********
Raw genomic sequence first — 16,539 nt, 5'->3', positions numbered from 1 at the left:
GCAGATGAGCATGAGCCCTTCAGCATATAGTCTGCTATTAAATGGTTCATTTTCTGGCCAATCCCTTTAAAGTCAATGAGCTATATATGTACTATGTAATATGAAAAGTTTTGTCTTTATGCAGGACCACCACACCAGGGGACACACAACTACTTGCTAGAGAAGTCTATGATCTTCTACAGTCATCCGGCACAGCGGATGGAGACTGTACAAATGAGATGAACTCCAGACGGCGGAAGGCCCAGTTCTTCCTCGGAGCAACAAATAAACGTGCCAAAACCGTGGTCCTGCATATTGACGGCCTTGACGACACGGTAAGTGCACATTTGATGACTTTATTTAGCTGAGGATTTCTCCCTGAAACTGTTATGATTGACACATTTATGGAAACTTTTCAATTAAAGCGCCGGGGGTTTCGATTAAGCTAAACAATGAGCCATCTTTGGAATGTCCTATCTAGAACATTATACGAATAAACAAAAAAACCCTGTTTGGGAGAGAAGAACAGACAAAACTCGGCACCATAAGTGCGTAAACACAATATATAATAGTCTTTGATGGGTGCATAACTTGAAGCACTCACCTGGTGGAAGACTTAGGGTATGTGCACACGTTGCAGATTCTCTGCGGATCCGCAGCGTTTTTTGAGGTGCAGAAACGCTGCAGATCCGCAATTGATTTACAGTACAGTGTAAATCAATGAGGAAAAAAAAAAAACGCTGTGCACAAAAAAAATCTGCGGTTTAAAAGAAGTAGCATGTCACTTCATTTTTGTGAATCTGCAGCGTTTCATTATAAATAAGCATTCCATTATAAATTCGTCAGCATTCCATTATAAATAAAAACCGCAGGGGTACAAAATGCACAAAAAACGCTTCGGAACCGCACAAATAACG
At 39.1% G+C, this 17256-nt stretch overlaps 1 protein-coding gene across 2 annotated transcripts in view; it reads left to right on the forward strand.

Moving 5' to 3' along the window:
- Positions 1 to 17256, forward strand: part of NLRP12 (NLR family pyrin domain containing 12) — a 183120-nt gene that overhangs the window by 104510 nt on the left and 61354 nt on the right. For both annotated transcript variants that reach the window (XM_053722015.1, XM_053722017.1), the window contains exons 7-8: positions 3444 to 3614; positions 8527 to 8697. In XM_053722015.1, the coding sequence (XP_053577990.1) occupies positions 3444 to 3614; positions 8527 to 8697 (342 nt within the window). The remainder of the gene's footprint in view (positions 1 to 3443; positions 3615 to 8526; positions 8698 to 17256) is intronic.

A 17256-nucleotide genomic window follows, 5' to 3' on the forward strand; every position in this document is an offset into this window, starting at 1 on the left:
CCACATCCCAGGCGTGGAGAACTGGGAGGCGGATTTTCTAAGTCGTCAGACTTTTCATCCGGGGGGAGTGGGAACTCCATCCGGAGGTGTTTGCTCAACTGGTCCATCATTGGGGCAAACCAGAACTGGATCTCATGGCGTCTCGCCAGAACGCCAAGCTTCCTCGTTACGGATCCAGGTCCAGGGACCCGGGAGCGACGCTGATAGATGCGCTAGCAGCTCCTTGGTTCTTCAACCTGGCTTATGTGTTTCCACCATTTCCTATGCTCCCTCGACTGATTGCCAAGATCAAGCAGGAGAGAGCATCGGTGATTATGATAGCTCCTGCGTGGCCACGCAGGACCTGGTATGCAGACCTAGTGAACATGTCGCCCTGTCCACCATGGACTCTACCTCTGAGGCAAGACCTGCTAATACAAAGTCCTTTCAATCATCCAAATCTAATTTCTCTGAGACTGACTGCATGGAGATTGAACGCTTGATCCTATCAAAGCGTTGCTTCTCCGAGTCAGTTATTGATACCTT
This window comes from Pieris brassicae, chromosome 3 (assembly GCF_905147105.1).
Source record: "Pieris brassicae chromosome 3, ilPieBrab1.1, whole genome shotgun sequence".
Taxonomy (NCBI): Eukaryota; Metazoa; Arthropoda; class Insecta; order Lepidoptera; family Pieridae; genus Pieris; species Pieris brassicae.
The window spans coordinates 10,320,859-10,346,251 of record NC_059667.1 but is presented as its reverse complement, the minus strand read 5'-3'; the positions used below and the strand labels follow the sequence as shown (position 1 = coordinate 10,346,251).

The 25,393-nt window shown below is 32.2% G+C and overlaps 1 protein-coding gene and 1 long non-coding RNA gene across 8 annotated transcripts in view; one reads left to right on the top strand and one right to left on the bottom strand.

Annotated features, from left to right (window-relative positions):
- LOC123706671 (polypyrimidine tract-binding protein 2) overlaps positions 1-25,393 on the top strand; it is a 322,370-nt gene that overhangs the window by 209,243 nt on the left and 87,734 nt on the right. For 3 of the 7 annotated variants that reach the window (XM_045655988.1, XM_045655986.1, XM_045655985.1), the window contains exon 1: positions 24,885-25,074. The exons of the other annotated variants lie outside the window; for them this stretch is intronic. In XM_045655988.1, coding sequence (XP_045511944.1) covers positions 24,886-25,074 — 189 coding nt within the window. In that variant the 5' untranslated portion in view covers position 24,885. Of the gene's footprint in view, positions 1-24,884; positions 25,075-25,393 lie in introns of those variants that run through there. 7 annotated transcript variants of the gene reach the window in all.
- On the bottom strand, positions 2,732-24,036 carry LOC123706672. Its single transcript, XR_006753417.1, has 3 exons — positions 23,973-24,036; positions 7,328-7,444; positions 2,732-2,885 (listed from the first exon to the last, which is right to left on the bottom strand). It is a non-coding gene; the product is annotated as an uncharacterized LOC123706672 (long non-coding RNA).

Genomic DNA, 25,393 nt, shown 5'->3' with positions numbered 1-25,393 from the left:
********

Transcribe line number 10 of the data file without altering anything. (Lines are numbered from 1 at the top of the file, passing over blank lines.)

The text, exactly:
Taxonomy (NCBI): Eukaryota; Metazoa; Arthropoda; class Insecta; order Lepidoptera; family Pieridae; genus Pieris; species Pieris brassicae.